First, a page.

One of my earliest memories is discovering my mother's collection of herbal references tucked away in a dusty corner of our house in Texas. Seeking refuge from my brothers, I would frequently unearth the books from under the pile of umbrellas where they hid and retreat to the fort in our backyard to study the herbal monographs and gaze at the watercolor depictions of the plants. The drawings reminded me of my grandmother's watercolors of ferns and wildflowers that lined the halls of my childhood home. From these secluded moments in suburban America I developed a deep interest in botanical medicine, which in turn led to a fascination with historical perspectives in medicine and culture.
My love of medicine was inspired by my own personal health struggles at an early age, an intrigue into the workings of the human body, and a deep appreciation for the evolution of medicine. On my way to becoming a physician adept in the study of modern medicine, I became immensely intrigued by the historical roots of classical Chinese medicine, early Hippocratic perspectives on human physiology, and nineteenth century western botanical medicine and nature cure. I loved learning the perspectives on modern physiology in the way the science unfolded. Understanding the process of how we came to understand modern medical concepts created a rich understanding, which continues to inspire my perspectives on human physiology and disease.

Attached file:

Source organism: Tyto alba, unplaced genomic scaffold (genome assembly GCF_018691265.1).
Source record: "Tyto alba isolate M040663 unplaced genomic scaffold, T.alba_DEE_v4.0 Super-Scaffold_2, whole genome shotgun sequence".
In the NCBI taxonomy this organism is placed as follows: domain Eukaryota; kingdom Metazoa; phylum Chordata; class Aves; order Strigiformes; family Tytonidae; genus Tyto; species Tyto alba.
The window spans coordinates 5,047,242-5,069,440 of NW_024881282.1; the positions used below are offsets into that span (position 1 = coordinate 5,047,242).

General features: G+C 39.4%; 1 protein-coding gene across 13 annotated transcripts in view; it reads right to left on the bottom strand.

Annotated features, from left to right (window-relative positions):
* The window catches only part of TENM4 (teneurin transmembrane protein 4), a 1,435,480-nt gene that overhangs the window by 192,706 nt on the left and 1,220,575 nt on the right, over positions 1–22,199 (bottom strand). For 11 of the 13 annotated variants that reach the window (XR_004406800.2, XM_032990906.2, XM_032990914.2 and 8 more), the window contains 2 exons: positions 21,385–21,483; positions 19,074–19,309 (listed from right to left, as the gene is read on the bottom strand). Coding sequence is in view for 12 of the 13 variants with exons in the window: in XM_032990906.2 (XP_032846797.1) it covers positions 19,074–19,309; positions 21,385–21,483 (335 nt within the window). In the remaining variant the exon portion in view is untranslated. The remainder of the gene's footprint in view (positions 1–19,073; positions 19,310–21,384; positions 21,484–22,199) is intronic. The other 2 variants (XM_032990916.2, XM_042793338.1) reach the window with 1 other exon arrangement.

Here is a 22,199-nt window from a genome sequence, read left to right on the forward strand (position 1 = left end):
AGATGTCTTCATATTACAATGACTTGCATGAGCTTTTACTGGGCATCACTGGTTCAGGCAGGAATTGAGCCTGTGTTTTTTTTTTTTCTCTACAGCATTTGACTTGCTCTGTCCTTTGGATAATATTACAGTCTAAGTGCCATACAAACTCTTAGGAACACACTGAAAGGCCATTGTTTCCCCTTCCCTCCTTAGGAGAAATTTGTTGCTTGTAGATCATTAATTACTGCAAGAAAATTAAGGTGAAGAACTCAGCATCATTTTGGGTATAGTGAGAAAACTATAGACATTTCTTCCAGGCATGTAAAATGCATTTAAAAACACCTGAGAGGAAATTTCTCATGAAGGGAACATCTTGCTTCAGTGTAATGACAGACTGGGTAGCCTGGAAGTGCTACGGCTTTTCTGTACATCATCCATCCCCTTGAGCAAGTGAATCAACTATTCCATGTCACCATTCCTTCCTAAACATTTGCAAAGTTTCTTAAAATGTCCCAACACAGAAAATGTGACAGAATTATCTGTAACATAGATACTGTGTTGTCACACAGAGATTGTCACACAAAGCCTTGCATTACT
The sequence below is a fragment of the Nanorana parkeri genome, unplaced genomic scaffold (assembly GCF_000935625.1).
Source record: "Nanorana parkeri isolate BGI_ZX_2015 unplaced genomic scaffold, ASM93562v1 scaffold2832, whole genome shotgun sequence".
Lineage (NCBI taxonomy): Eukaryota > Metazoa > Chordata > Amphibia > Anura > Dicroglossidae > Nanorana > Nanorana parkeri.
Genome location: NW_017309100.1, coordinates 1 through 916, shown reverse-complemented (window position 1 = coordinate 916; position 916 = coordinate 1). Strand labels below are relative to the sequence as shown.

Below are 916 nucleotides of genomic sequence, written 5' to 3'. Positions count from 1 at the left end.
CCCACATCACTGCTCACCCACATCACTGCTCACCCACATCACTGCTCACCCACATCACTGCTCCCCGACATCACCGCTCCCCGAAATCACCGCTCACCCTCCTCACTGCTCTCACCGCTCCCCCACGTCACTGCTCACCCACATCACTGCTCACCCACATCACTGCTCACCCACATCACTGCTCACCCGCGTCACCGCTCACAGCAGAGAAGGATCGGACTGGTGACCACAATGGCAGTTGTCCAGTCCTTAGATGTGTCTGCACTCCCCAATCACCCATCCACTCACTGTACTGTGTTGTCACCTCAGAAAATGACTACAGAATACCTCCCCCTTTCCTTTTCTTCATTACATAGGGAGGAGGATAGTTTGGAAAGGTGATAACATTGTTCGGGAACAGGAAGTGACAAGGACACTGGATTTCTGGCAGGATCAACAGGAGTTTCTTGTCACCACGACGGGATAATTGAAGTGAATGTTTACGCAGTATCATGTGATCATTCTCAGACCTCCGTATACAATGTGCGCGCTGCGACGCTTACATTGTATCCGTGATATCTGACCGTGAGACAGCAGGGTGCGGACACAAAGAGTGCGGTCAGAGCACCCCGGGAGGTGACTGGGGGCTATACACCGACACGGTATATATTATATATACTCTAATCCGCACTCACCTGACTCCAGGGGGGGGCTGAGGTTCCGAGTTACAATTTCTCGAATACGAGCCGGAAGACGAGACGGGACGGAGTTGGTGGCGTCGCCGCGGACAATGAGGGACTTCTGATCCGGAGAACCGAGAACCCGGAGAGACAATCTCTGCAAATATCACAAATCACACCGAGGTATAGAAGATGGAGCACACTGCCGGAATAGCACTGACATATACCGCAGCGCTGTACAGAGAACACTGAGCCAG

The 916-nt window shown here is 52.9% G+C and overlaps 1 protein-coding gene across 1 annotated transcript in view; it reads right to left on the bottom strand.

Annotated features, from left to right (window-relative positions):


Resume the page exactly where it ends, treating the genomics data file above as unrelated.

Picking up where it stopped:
I love that my profession allows me to work with my patient's in a myriad of ways. I provide my patients with options. As a licensed naturopathic doctor, I am trained in conventional medicine and offer the standard of care to each patient. Additionally, with every patient I work to treat the physiological root of their disease. Whether it is through botanical medicine, diet, Chinese medicine, or pharmaceutical intervention, I treat each patient based on the physiological basis of their condition.
I work with individuals in all stages of life with a variety of health conditions. In addition to helping treat acute and chronic disease, one of the best parts of my job is connecting with my patients through a variety of their own personal life experiences.